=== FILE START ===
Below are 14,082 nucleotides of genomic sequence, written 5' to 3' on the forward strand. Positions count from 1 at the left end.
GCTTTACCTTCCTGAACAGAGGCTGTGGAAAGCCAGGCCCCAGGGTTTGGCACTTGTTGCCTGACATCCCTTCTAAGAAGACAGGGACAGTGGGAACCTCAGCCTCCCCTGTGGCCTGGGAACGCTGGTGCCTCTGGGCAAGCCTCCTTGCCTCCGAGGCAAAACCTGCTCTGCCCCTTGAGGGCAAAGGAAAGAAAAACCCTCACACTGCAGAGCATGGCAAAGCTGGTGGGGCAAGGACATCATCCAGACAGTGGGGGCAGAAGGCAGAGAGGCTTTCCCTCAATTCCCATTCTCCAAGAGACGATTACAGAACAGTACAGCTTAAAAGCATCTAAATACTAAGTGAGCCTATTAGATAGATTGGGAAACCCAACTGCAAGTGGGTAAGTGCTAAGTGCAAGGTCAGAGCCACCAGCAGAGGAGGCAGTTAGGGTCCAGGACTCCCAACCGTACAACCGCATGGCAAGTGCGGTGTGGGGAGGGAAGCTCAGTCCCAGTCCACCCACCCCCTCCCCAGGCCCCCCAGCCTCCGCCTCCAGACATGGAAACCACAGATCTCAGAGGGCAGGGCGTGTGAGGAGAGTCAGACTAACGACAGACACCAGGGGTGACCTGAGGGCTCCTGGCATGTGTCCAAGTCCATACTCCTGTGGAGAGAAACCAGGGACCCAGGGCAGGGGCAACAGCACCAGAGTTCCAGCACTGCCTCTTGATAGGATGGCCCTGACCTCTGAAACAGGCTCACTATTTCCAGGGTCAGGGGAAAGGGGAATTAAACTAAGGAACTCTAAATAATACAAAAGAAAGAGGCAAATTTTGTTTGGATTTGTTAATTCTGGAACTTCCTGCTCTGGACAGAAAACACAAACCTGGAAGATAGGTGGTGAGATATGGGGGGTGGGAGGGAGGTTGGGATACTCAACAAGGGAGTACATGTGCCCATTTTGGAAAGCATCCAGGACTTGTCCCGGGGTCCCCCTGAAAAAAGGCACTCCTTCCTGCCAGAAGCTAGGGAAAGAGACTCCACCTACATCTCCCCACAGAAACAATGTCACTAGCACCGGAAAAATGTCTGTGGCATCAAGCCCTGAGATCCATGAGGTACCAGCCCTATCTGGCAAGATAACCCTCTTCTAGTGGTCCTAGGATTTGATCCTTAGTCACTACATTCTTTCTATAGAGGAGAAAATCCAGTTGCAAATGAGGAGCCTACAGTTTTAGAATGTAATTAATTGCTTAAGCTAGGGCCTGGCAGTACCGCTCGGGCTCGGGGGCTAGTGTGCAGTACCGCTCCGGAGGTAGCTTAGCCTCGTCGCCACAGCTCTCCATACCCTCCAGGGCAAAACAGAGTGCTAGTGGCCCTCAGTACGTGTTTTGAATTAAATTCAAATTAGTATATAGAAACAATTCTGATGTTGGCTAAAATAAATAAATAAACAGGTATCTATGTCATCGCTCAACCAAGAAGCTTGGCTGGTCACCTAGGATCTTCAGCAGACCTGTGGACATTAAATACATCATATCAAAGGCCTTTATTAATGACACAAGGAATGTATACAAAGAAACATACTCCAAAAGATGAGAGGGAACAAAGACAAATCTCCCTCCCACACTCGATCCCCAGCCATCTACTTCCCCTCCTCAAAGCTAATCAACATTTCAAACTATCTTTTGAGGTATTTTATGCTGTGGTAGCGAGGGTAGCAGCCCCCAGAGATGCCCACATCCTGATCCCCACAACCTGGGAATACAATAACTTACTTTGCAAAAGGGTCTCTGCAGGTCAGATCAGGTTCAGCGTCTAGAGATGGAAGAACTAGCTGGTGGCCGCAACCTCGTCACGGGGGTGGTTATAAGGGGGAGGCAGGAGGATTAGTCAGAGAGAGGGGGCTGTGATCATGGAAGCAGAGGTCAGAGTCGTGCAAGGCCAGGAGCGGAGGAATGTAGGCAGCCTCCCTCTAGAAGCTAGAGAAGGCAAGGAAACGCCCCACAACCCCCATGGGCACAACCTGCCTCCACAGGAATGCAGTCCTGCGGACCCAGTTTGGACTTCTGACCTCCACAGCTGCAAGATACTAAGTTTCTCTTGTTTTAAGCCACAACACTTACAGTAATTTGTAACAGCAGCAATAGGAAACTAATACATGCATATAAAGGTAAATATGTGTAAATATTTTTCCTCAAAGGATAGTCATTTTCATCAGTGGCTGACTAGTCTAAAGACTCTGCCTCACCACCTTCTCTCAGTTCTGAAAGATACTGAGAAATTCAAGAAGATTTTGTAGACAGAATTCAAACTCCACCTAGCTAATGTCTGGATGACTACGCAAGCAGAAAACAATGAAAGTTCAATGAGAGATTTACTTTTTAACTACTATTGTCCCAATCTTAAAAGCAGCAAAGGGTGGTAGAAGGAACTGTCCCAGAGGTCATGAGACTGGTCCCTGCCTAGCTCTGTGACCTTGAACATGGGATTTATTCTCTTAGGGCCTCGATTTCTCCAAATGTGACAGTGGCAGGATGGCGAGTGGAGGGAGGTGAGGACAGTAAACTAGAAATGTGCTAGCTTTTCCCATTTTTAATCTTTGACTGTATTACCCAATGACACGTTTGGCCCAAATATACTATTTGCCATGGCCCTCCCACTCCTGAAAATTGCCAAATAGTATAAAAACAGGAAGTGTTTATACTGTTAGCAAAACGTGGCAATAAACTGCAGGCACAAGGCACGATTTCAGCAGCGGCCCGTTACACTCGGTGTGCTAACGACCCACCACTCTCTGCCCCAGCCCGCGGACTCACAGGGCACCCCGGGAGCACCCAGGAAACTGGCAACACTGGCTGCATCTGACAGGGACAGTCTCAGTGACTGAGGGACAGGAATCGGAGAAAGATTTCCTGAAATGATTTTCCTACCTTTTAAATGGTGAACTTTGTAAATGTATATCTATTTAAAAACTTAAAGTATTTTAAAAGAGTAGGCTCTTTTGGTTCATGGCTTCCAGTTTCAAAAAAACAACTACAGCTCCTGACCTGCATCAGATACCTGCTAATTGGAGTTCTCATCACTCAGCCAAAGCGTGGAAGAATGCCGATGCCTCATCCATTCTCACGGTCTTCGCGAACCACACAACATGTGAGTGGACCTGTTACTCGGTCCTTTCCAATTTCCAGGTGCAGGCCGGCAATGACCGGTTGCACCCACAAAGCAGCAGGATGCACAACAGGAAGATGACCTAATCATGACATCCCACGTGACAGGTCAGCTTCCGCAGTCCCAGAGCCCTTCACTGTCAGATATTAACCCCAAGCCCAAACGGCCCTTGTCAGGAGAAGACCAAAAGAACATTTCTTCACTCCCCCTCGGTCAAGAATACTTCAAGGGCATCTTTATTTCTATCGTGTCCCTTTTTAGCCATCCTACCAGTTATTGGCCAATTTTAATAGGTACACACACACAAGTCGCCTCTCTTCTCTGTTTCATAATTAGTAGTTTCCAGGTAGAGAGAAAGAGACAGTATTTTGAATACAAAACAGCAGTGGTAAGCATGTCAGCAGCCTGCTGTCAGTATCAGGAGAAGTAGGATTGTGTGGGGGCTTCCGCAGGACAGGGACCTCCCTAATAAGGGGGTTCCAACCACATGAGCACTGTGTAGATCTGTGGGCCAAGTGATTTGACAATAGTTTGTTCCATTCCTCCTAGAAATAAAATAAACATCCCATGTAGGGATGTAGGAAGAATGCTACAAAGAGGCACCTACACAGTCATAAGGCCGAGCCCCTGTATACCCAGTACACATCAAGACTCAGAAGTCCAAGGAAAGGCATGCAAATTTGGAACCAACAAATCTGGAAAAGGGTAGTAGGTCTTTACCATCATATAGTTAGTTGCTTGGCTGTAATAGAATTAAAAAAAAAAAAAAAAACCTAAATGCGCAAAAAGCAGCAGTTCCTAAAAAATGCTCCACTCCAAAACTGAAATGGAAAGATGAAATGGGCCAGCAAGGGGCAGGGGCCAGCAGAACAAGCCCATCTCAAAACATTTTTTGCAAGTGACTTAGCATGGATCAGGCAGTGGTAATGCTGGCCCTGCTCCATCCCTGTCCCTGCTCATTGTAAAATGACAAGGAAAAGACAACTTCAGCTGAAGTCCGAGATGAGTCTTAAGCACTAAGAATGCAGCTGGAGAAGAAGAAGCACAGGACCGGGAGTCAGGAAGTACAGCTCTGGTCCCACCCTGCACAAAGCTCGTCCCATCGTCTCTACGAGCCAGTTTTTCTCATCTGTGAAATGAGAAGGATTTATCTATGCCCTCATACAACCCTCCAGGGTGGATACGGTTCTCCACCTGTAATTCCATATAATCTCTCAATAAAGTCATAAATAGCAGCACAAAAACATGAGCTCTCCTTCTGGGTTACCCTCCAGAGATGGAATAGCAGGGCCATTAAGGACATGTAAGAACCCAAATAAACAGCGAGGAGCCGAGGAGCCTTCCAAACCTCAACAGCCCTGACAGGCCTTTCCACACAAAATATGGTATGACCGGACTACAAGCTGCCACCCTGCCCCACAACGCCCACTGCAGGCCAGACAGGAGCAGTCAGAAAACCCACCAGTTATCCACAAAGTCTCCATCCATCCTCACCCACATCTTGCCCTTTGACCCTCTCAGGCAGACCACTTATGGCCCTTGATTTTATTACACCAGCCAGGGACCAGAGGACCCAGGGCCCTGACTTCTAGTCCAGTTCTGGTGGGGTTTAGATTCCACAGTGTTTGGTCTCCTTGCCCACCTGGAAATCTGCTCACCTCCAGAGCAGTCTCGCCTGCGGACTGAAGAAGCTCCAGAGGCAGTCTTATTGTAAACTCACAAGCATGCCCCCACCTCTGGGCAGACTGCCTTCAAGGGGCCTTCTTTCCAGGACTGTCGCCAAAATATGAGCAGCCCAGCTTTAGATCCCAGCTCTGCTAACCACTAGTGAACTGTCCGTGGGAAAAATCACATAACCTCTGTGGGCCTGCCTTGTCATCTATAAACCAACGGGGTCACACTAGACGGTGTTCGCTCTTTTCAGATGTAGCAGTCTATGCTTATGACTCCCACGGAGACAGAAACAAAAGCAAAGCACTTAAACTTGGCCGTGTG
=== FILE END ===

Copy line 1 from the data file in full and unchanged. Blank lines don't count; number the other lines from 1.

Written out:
Below are 14,082 nucleotides of genomic sequence, written 5' to 3' on the forward strand. Positions count from 1 at the left end.